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I am working on a project which uses the spring-framework (v3.2.1) but since I'm new to the spring way of doing things, I'm currently stuck with the following problem....it would be great if someone could point me into the right direction:

I am trying to create instances of a Job class at runtime. The Job class itself uses some services which are @Autowired in the Job class. Since the autowiring does only work for objects which are under the control of the spring container ... the first thing that came to my mind was the following:

@Component
@Scope("prototype")
class Job{

  @Autowired
  MyService service

  String name
  String group
  .
  .
  .

  public Job(){

  }

  public Job(String name, String group){

    this.name = name;
    this.group = group;

  }

  public void start(){

    //some code, use of service etc.
  }

}

Now I can use the application context to get a new Job by calling context.getBean("job"). The new job instance is created by invoking the default constructor and therefore I have to set the name and group parameter after I obtained a new Job instance:

Job j = context.getBean("job");

j.setName("Test");
j.setGroup("someGroup");
j.start()

I am currently trying to figure out if there is some way of specifying the parameters with which the instance of a job is going to be created at runtime. So that I can instantiate new objects of the job class with a different state.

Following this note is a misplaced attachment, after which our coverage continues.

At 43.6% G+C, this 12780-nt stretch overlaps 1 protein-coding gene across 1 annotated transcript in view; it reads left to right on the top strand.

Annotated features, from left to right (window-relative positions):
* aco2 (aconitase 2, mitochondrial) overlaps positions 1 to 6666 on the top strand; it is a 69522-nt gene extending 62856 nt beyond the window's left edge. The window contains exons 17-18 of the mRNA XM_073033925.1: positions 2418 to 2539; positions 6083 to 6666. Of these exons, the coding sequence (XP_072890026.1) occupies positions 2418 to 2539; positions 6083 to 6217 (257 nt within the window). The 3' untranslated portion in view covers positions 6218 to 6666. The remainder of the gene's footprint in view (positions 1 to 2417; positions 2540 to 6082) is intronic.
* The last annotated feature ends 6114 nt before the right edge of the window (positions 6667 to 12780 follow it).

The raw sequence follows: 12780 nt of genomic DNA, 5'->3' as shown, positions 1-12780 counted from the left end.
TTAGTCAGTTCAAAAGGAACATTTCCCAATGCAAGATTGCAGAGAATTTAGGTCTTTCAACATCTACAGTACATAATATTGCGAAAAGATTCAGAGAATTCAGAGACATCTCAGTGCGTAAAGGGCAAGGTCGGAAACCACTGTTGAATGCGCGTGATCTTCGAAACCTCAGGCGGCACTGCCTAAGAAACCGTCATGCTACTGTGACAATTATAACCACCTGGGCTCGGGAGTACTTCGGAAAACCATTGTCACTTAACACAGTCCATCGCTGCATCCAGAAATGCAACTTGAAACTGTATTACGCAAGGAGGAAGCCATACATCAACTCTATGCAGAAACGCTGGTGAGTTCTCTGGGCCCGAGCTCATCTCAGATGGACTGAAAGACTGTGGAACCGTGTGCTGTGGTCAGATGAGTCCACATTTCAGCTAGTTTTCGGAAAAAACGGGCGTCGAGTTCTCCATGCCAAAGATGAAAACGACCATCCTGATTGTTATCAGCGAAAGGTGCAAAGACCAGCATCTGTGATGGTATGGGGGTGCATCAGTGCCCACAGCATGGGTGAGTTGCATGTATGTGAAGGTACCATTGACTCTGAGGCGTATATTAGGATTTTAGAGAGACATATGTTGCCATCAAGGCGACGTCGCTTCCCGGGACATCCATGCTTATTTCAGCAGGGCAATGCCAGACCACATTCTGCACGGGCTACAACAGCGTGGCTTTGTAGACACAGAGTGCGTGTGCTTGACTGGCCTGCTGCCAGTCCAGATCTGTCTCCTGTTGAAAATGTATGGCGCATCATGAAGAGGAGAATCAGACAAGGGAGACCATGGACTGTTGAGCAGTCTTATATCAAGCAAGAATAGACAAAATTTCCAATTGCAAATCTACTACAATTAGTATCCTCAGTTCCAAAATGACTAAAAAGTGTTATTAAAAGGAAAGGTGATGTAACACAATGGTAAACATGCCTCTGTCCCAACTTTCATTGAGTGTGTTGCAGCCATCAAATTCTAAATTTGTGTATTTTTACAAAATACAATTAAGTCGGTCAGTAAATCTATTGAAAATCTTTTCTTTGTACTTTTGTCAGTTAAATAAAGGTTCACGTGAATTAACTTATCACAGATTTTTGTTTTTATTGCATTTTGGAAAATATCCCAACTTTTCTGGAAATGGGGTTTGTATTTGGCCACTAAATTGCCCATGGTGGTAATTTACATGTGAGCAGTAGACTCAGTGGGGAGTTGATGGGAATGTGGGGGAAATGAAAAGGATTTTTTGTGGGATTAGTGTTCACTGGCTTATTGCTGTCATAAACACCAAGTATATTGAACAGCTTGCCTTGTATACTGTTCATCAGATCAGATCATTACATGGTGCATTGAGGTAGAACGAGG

As I mentioned above I am currently stuck here and do to my lack of experience with spring I'm having a hard time figuring out the best way to accomplish this. Perhaps there is some universally accepted way or pattern to do such things. It would be great if someone with more spring experience could point me into the right direction.

Thanks a lot!

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@Compoent(value="job") will work better. – duffymo Mar 13 '13 at 15:12
up vote 1 down vote accepted

This is (http://static.springsource.org/spring/docs/current/javadoc-api/org/springframework/beans/factory/BeanFactory.html#getBean(java.lang.String, java.lang.Object...) method you need.

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Wouldn't that be just the same thing as calling the constructor, minus the type safety? Why use Spring at all in this case? – Emil D Jan 15 '14 at 21:48

BeanFactory getBean(String name, Object[] args)

You can use this to pass an array of arguments

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